The results are published in the journal, Science Advances on Friday, October 9th 2020.

University of Exeter researchers, through the ‘SoS RARE’ project, have previously studied many natural examples of the roots of very unusual extinct carbonatite volcanoes, where the world’s best rare earth deposits occur, in order to try and identify potential deposits of the rare earth minerals.

However, in order to gain a greater insight into their results, they invited Michael Anenburg to join the team to carry out experiments at the Australian National University (ANU).

He simulated the crystallisation of molten carbonate magma to find out which elements would be concentrated in the hot waters left over from

Geologists solve puzzle that could predict valuable rare earth element deposits — ScienceDaily

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Pioneering new research has helped geologists solve a long-standing puzzle that could help pinpoint new, untapped concentrations of some the most valuable rare earth deposits.

A team of geologists, led by Professor Frances Wall from the Camborne School of Mines, have discovered a new hypothesis to predict where rare earth elements neodymium and dysprosium could be found.

The elements are among the most sought after, because they are an essential part of digital and clean energy manufacturing, including magnets in large wind turbines and electric cars motors.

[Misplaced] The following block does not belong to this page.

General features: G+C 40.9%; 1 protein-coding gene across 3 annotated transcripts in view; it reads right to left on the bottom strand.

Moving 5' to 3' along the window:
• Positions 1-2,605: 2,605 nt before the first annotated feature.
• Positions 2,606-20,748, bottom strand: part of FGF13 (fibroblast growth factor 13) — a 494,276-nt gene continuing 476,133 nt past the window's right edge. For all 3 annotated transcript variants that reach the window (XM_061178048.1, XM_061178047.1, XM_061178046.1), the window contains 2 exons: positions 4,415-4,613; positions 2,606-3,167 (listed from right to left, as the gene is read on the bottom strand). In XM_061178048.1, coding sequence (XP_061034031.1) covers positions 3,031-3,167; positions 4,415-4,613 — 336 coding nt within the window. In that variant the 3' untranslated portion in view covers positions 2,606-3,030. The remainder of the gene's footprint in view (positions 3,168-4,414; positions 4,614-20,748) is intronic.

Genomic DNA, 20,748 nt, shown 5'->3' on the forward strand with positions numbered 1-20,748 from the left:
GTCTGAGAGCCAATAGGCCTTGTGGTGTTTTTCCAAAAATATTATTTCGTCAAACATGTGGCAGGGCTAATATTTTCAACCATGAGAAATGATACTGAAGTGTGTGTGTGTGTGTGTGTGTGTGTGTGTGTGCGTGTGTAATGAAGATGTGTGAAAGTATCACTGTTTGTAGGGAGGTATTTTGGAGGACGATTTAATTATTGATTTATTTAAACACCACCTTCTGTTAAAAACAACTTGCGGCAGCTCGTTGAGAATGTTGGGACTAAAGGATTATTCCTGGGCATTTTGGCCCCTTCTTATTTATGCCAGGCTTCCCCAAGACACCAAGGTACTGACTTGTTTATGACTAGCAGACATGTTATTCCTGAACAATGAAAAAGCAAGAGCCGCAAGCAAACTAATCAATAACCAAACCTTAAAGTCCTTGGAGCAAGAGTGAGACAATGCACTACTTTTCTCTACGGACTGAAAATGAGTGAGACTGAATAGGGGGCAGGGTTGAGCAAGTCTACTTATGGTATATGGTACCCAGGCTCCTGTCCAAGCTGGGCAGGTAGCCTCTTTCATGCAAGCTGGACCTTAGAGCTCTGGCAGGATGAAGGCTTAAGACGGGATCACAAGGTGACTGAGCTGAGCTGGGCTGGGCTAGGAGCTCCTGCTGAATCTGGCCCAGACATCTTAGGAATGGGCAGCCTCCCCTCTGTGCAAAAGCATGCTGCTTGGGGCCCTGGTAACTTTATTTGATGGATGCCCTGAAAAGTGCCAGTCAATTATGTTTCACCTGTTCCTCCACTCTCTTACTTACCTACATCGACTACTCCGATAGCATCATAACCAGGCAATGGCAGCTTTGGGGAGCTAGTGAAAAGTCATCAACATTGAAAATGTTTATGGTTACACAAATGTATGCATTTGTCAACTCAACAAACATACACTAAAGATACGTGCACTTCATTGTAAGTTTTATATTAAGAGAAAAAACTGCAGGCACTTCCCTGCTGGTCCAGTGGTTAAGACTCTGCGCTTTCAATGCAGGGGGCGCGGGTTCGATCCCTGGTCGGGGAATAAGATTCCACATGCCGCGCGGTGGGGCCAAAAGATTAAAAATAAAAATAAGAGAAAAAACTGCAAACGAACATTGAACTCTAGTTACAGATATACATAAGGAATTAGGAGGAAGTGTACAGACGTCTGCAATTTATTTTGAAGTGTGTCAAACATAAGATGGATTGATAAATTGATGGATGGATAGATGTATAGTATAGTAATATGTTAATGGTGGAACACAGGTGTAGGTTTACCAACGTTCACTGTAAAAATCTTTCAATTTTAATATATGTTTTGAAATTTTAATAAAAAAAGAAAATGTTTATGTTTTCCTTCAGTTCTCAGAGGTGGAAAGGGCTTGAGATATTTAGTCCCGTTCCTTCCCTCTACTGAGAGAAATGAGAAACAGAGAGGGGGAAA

For the new research, scientists conducted a series of experiments that showed sodium and potassium — rather than chlorine or fluorine as previously thought — were the key ingredients for making these rare earth elements soluble.

This is crucial as it determines whether they crystalise — making them fit for extraction — or stayed dissolved in fluids.

The experiments could therefore allow geologists to make better predictions about where the best concentrations of neodymium and dysprosium are likely to be found.

The results are published in the journal, Science Advances on Friday, October 9th 2020.

University of Exeter researchers, through the ‘SoS RARE’ project, have previously studied many natural examples of the roots of very unusual extinct carbonatite volcanoes, where the world’s best rare earth deposits occur, in order to try and identify potential deposits of the rare earth minerals.

However, in order to gain a greater insight into their results, they invited Michael Anenburg to join the team to carry out experiments at the Australian National University (ANU).

He simulated the crystallisation of molten carbonate magma to find out which elements would be concentrated in the hot waters left over from the crystallisation process.

It showed that sodium and potassium make the rare earths soluble in solution. Without sodium and potassium, rare

Neuromorphic computing could solve the tech industry’s looming crisis

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What’s the best computer in the world? The most souped-up, high-end gaming rig? Whatever supercomputer took the number one spot in the TOP500 this year? The kit inside the datacentres that Apple or Microsoft rely on? Nope: it’s the one inside your skull. 

As computers go, brains are way ahead of the competition. They’re small, lightweight, have low energy consumption, and are amazingly adaptable. And they’re also set to be the model for the next wave of advanced computing.